A suspected U.S. drone strike killed at least four people Wednesday morning in the tribal North Waziristan region, according to local officials, possibly including a senior Taliban commander. It was the first known targeted strike on Pakistani soil in six weeks.
The attack, covered extensively by Pakistani news outlets, comes at a sensitive time, as Pakistan’s newly elected government prepares to take office and debate continues both here and in the United States about the CIA-operated drone program. U.S. officials declined to comment, but Pakistani intelligence and tribal officials said a U.S. drone fired two missiles into a house in Miranshah, killing at least four people and wounding four others inside.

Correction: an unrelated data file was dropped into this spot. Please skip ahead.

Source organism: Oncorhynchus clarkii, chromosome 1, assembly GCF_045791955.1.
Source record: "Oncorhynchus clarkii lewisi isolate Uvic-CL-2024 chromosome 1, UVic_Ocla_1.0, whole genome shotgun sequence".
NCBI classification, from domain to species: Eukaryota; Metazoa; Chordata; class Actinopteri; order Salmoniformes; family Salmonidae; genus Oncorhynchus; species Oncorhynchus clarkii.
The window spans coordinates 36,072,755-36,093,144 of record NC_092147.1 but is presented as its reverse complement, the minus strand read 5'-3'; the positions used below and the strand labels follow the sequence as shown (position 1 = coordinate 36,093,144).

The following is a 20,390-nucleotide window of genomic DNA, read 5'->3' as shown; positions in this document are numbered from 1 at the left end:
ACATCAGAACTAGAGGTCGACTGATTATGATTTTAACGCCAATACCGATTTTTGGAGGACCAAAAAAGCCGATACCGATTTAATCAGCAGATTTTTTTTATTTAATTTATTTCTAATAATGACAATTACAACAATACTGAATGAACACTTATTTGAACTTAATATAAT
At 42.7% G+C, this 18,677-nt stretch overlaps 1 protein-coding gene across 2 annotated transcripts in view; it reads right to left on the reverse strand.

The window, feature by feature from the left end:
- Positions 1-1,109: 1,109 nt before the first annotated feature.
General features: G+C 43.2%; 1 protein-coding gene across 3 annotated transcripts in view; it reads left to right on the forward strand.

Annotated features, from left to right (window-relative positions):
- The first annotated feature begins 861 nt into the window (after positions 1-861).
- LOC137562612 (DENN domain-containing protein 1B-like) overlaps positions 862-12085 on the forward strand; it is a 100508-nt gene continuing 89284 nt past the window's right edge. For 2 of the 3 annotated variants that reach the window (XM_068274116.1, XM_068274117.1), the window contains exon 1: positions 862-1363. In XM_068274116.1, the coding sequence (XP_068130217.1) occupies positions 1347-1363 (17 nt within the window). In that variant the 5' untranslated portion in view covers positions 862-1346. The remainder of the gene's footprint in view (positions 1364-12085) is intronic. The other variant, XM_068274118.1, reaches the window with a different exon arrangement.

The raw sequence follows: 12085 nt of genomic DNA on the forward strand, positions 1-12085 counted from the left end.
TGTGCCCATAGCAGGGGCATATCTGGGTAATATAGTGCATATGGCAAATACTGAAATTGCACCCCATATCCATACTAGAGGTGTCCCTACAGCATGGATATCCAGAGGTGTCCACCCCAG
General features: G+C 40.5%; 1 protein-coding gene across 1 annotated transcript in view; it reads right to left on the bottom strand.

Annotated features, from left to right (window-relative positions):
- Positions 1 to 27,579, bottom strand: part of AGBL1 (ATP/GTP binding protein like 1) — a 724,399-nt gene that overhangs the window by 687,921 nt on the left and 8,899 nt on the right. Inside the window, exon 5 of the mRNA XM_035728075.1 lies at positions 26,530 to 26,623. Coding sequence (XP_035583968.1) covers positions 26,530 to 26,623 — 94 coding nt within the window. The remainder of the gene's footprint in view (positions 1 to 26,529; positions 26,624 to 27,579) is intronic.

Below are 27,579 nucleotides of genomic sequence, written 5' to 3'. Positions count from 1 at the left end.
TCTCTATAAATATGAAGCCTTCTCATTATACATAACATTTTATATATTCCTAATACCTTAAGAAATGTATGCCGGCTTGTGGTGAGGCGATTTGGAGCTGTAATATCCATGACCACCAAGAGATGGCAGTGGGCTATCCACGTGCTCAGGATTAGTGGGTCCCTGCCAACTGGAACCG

Obama used the first part of his much-hyped counterterrorism speech last week to outline what he said was a new, restrictive policy on drone strikes. But as Fred Kaplan explained, in reality the policy itself was neither new nor restrictive. News of today’s strike is all the more sensitive because in the lead-up to the president’s policy speech the focus was on whether and how to change the practice of using drones to kill terrorist suspects in countries outside formal war zones, namely, Yemen, Somalia, and Pakistan.